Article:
holds out a tortoise-shell comb.)
(Taking off her hat - her hair
falls down to her shoulders) Thank you, Sweetheart.
What did you get me?
Funny you should mention that….(We hear the three magi singing from Amahl
and the Night Visitors offstage.)
(Running to the window and looking out) Get
those damn camels off the lawn!
(Singing off stage) “This is my box, this is my box, I never travel without my
I don’t care who you are, you’d just better not be referring to that
crippled kid who’s sharing that hump with you!
What’s that terminally happy Cratchit boy doing on a camel?
It’s not him – it’s some little Arab. (There is a knock on the door) Now
what? (HE opens the door – revealing a small girl) Who are you?
Cindy Lou Who.
Everyone’s a comedian (Slams the door) Now about my present…
I still don’t have it. I was at Macy’s and the cops were taking out this old
bearded guy who was claming to be Santa Claus. The economy being what it is,
I’m sure he was just a street bum they hired for the season. But when he saw
me, he broke away from the cops, ran over and embraced me!
God, honey, weren’t you scared… or even worse…did it excite you?
No, it was just a blah bum hug!
NEIL SIMON YOU NEED TO KNOW – THE MUSICAL
Old Neil Simon wrote some plays
E – I – E Oy Vey
And in his plays he wrote himself
E – I – E Oy Vey
With his mother here
And his father there
Here a Jew, there a Jew, everywhere a Hebrew.
Old Neil Simon wrote some plays,
E – I – E Oy Vey.
I am the very model of a modern Broadway dramatist
Although my popularity keeps dramaturges and critics pissed
Say what they might I write and write and hold the public in my fist
On top of that it’s cheaper than a high-priced psychoanalyst.
On top of that it’s cheaper than a high-priced psychoanalyst
On top of that it’s cheaper than a high-priced psychoanalyst
On top of this it’s cheaper than a high priced psycho anal analyst.
I’ve written 27 plays from "Fools" to "Barefoot In the Park"
It’s all been light and fluffy stuff cause when I try for
The critics and the public both rise up in animosity
And claim it’s nothing more than Jewish guilt and great pomposity.
And claim it’s nothing more. . .etc.
Even when the muse is gone and no ideas come
I take my pen and paper and write any old absurdity
I admit that I could write the phone book and still have a hit
So let them bitch and let them chatter
I’m so rich it doesn’t matter!
THE ALBEE YOU NEED TO KNOW
(Entering) Jesus H. Christ (slams the door)
You’re drunk. Be quiet, you’ll wake the baby.
We don’t have one.
Oh, right. Check on Grandma, will you?
(Looking out the window) She’s still out there in the sandbox. And what’s
that? Are we raising livestock? What’s this goat doing in the back yard?
Shouldn’t that be in a zoo?
There’s a story about that…Give me a drink.
You make me sick.
Then why did you marry me?
I loved the way you spoke in extended metaphors with such elegant word choices
and imagery, so most of the time I didn’t know what you were talking about, if
anything, but it didn’t matter because you said it so well. (Doorbell) Who the
hell’s that? (Looking out the peep hole) Looks like Rosemary Harris. Her
character’s husband must have finally died. (Opens door revealing a couple
huddled together) George – it’s the neighbors. (To Them) What do you want?
We want to stay here. There’s something at home that’s scaring us.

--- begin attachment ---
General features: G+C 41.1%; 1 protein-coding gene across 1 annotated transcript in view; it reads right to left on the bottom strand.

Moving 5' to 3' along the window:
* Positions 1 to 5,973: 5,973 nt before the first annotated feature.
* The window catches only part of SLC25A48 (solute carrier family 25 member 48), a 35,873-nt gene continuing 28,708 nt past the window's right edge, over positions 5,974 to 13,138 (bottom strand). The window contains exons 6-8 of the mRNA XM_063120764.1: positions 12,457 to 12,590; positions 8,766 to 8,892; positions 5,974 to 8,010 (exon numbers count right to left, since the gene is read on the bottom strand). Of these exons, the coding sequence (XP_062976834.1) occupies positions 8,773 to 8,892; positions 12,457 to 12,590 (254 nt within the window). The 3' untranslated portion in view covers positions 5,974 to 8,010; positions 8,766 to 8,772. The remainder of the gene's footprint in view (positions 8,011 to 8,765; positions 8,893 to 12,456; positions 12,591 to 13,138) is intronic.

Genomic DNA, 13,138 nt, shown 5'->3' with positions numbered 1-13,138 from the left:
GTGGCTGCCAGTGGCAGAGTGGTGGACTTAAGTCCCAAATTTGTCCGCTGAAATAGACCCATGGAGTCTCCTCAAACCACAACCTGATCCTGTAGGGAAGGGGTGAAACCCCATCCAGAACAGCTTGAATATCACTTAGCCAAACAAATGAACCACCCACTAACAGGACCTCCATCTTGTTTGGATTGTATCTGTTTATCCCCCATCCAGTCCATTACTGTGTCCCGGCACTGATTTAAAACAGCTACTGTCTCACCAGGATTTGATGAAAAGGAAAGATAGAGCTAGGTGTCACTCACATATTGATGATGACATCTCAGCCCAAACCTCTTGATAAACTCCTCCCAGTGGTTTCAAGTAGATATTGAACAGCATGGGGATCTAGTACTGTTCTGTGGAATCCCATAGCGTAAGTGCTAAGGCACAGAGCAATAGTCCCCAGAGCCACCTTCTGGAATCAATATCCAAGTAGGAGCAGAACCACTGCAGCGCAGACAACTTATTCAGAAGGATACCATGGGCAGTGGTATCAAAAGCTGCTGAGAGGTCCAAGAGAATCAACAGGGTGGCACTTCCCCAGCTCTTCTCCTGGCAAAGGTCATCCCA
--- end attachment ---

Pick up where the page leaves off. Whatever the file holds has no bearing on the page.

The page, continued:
Oh, for God’s sake. You’re adults. Go home and figure it out! (Slams the
door) Give me a drink.
(Giving her a drink) Here, now let me get a drink. Jesus, those people are
miserable. There aren’t very many happy people in this world.
None that I know of. (Chugs her drink) Give me another. What’s this all mean?
Who the hell knows?
THE BECKETT YOU NEED TO KNOW
(The stage is empty
except for a large, dead tree in the center.)
(There are two
people SR. up to their necks in sand, two people SL in large metal trash cans, a
wall upstage with a hole in it and a pair of lips sticking through it.
There is a
reel-to-reel tape recorder DC. The tape has run out and the receiving reel is
turning with the end of the tape flapping.)
(The curtain raises
-- nothing happens for 2 minutes. Then we hear a baby cry.)
(A man enters)
I’m sorry I’m
WOMAN IN TRASH
(A baby cries.)
leaves the theater confused and vaguely bewildered, taking solace in the notion
that because they didn't understand it, there is a good chance they’ve seen
something very profound and meaningful.
CHEKHOV YOU NEED TO KNOW
(A living room in a
small town in Russia. A door SL and a window SR. There is a sofa center stage.
Seated on the sofa are IRENA, OLGA and MASHA – NINA stands at the window)
I’m a seagull.
(Enters to hear this) You all need a vacation.
Let’s go to Moscow.
I’m a seagull.
(Enters with a bottle of vodka)
What’s for dinner, Cook?
(We hear the cry of
a seagull and then a gun shot)
Poultry. And cherry pie for desert. (We hear chopping. COOK crosses to the
window and looks out)
Make that apple pie.
I’m so bored! (He takes a drink of vodka)
I’m a seagull.
(SLOW FADE TO
IBSEN YOU NEED TO KNOW
room with a fireplace and a hallway off Left to the front door of the house and a
door Stage Right to the sitting room.
(On the phone) Yes, the water’s polluted – unfit for drinking or swimming.
Print it in banner headlines in your next edition.
(Entering) What are you doing?
I called the Evening Star and told them everything about the water.
No! And what’s that smell?
I’m burning the baby, Tesman.
My manuscript! (Runs to the fireplace to retrieve it.)
Help! Someone – Aase,
Osvald, Peer. . .
They can’t help you – she’s dead and he’s blind and the other one’s
out of town.
You’ve ruined my life. The truth will come out about the water, you’ve
destroyed my manuscript. I’ve
nothing to live for (looking on the mantlepiece). Where are General Galber’s
In the other room. (He runs into the other room – she follows.)
Do it beautifully – in the heart.
a shot being fired.)
(Looking) Oh dear – your heart’s higher than that (The phone rings.) Hello? Oh hello,
Judge Brock. You’re coming over?
No, I’m not doing anything. See
you soon. (Looks around.) I’ve
got to get out of here.(She exits
– we hear a door slam.)